…. the Free Syrian Army (FSA), the main group of armed rebel factions, shunned a subsequent meeting of Mr Assad’s opponents in Cairo on July 1st. The Syrian Revolution General Commission, the leading network of political activists inside Syria, left early in a huff. The biggest such event to date, it was intended to forge a common blueprint for the wider opposition and to give at least the impression of unity. But the factions from within Syria suspected that exile groups were seeking to curry favour with foreign diplomats and donors by endorsing the Geneva plan at the expense of the revolution that they are battling to expand back home.
The Cairo meeting did not mention the Geneva document but instead issued a vague set of constitutional principles, along with its own plan for a transitional government. Moreover, the intended show of unity was marred by rows over the composition of a joint committee to follow things up. Representatives of the Kurds, who make up around 15% of Syrians, walked out in protest against being termed an ethnic group rather than a people, and some left-wingers and secularists reiterated charges against the Syrian National Council, the largest exile group, that it was dominated by Islamists (in particular, the Muslim Brotherhood) and beholden to such foreign backers as Turkey, Qatar and the CIA.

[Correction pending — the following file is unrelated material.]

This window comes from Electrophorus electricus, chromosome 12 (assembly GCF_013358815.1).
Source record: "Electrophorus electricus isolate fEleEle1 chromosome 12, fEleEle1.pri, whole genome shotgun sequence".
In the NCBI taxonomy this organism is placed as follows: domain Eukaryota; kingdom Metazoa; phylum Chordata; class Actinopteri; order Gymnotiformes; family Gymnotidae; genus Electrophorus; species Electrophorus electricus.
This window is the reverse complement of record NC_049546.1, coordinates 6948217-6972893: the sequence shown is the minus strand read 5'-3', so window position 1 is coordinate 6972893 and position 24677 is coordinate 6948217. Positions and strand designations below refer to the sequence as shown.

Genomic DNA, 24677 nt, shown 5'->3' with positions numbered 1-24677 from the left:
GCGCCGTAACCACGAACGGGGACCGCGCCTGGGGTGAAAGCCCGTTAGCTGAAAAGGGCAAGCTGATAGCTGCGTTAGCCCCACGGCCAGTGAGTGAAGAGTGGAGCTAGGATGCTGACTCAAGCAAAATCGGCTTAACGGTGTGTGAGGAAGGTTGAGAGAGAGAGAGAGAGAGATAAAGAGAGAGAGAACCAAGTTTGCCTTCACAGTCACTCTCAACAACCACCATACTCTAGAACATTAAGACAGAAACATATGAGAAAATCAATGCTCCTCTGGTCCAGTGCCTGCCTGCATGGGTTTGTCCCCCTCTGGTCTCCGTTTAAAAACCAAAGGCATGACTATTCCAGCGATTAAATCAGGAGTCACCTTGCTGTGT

For his part, Mr Assad had upped the ante on June 26th by announcing for the first time that Syria was indeed “at war”, decreeing new laws to punish his opponents (all lumped together as “terrorists”). State television broadcast a call for soldiers to seek “martyrdom” in service to the fatherland. His government voiced tepid approval of the Geneva plan, but as with Mr Annan’s previous plan, which it formally accepted but largely ignored in practice, suggested that its opponents should first drop their weapons.
This is not going to happen. The military pressure against Mr Assad is mounting. Day by day, town by town, the balance of power seesaws between the regime’s forces and its loosely organised but increasingly better-armed opponents. But the tide is running against Mr Assad. In the hilly north-western province of Idleb, almost incessant shelling by government forces has not prevented rebels from keeping de facto control over swathes of territory, including parts of the border with Turkey which is 900km (560 miles) long…..